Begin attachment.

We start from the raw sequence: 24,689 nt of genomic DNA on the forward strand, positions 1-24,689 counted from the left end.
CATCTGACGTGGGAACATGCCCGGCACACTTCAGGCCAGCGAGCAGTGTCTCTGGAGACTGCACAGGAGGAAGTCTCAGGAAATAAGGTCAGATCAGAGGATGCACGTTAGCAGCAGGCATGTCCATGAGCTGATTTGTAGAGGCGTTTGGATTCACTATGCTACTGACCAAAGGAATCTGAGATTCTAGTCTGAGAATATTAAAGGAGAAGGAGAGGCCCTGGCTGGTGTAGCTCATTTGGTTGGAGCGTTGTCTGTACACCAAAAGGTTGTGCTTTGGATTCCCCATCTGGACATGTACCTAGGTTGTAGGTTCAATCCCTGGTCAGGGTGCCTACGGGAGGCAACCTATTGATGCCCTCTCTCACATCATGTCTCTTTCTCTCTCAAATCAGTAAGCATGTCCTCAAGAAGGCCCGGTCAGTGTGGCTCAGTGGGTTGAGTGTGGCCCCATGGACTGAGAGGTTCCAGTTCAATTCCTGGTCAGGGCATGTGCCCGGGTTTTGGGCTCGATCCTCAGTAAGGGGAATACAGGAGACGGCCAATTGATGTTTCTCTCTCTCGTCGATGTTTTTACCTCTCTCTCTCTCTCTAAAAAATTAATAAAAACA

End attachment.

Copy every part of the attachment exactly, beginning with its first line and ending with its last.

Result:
We start from the raw sequence: 24,689 nt of genomic DNA on the forward strand, positions 1-24,689 counted from the left end.
CATCTGACGTGGGAACATGCCCGGCACACTTCAGGCCAGCGAGCAGTGTCTCTGGAGACTGCACAGGAGGAAGTCTCAGGAAATAAGGTCAGATCAGAGGATGCACGTTAGCAGCAGGCATGTCCATGAGCTGATTTGTAGAGGCGTTTGGATTCACTATGCTACTGACCAAAGGAATCTGAGATTCTAGTCTGAGAATATTAAAGGAGAAGGAGAGGCCCTGGCTGGTGTAGCTCATTTGGTTGGAGCGTTGTCTGTACACCAAAAGGTTGTGCTTTGGATTCCCCATCTGGACATGTACCTAGGTTGTAGGTTCAATCCCTGGTCAGGGTGCCTACGGGAGGCAACCTATTGATGCCCTCTCTCACATCATGTCTCTTTCTCTCTCAAATCAGTAAGCATGTCCTCAAGAAGGCCCGGTCAGTGTGGCTCAGTGGGTTGAGTGTGGCCCCATGGACTGAGAGGTTCCAGTTCAATTCCTGGTCAGGGCATGTGCCCGGGTTTTGGGCTCGATCCTCAGTAAGGGGAATACAGGAGACGGCCAATTGATGTTTCTCTCTCTCGTCGATGTTTTTACCTCTCTCTCTCTCTCTAAAAAATTAATAAAAACA